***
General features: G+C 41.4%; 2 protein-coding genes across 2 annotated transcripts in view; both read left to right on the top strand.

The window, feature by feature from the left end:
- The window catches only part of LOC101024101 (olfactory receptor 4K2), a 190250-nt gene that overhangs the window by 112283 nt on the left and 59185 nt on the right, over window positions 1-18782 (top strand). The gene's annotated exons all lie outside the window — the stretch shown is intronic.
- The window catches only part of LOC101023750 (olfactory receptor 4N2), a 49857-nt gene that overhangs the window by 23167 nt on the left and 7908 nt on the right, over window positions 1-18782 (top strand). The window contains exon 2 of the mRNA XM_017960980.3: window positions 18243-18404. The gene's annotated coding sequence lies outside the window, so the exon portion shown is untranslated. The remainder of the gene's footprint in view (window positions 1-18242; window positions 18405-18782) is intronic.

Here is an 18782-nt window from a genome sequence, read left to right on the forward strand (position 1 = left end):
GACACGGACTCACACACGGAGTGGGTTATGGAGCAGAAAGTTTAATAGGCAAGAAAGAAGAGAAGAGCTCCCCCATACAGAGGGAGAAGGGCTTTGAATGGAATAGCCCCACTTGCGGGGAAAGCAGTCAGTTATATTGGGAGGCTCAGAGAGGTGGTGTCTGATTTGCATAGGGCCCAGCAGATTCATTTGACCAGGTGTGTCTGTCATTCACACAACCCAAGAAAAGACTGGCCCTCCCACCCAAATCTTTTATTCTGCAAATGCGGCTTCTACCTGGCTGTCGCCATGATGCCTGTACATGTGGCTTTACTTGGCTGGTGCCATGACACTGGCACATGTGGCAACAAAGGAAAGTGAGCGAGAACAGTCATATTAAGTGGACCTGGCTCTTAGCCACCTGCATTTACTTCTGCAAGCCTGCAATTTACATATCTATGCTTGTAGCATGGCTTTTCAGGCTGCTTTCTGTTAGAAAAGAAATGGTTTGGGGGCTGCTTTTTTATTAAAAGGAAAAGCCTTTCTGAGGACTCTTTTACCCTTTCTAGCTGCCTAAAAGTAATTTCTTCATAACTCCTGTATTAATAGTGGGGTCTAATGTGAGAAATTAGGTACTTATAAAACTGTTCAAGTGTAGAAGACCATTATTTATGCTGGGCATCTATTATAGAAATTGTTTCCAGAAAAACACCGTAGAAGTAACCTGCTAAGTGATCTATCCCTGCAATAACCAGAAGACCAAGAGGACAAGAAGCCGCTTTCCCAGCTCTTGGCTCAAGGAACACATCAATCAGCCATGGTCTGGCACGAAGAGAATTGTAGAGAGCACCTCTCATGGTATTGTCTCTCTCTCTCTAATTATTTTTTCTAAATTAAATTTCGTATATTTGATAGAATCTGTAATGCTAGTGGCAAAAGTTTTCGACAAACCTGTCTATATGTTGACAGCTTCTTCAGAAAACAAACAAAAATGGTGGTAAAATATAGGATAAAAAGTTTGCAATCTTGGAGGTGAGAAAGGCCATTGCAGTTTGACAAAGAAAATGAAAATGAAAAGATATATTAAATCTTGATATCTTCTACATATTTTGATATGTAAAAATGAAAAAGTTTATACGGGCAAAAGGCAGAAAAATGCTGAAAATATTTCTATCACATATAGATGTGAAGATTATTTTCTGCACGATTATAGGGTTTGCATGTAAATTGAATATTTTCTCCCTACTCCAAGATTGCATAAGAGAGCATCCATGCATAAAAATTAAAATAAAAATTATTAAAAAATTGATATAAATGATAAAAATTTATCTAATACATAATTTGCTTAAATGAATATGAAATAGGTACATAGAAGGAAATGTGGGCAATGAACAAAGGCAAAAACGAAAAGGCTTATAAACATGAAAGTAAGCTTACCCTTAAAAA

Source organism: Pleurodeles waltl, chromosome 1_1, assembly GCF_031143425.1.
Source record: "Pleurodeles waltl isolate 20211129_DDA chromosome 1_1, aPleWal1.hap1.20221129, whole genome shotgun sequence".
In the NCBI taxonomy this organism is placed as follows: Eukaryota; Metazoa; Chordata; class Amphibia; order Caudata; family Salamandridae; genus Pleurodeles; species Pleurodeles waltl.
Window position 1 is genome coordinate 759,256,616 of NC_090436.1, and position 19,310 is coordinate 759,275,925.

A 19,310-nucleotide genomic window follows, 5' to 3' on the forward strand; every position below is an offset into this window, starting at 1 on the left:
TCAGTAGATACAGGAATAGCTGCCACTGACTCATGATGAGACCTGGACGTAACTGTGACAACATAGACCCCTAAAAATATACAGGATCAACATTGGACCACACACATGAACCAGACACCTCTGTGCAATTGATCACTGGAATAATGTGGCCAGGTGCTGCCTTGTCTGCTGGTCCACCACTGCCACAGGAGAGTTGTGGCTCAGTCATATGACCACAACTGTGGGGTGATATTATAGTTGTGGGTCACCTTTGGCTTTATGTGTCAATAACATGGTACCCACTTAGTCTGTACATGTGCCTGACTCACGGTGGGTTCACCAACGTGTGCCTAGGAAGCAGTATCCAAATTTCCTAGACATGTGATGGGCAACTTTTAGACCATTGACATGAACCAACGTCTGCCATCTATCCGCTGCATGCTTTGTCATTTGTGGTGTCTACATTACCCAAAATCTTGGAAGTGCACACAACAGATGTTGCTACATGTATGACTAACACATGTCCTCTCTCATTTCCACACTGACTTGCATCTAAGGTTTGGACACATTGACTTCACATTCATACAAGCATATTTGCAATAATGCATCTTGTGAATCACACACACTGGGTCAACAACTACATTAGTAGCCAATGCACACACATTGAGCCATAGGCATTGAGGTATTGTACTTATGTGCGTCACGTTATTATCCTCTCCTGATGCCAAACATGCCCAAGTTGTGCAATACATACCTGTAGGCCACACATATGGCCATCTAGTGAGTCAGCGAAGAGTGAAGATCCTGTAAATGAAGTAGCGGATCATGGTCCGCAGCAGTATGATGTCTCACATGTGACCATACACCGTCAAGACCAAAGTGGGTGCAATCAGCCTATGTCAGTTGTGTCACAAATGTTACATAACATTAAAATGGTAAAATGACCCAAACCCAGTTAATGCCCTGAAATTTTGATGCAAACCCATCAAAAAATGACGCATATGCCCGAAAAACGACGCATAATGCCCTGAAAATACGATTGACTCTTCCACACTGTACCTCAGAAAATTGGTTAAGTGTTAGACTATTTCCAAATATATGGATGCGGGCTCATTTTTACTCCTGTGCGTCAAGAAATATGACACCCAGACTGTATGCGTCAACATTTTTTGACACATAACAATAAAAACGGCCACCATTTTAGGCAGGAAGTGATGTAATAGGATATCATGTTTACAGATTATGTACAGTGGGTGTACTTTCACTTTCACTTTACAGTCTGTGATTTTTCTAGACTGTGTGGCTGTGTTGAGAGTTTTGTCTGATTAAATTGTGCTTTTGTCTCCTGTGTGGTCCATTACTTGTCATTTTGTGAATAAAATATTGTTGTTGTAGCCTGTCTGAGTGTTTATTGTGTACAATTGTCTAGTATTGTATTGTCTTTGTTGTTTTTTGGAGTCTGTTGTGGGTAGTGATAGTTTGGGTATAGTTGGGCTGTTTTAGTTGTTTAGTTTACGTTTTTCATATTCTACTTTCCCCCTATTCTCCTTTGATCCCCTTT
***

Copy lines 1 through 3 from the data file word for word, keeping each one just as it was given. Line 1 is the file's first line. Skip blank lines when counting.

General features: G+C 41.4%; 2 protein-coding genes across 2 annotated transcripts in view; both read left to right on the top strand.

The window, feature by feature from the left end:
- The window catches only part of LOC101024101 (olfactory receptor 4K2), a 190250-nt gene that overhangs the window by 112283 nt on the left and 59185 nt on the right, over window positions 1-18782 (top strand). The gene's annotated exons all lie outside the window — the stretch shown is intronic.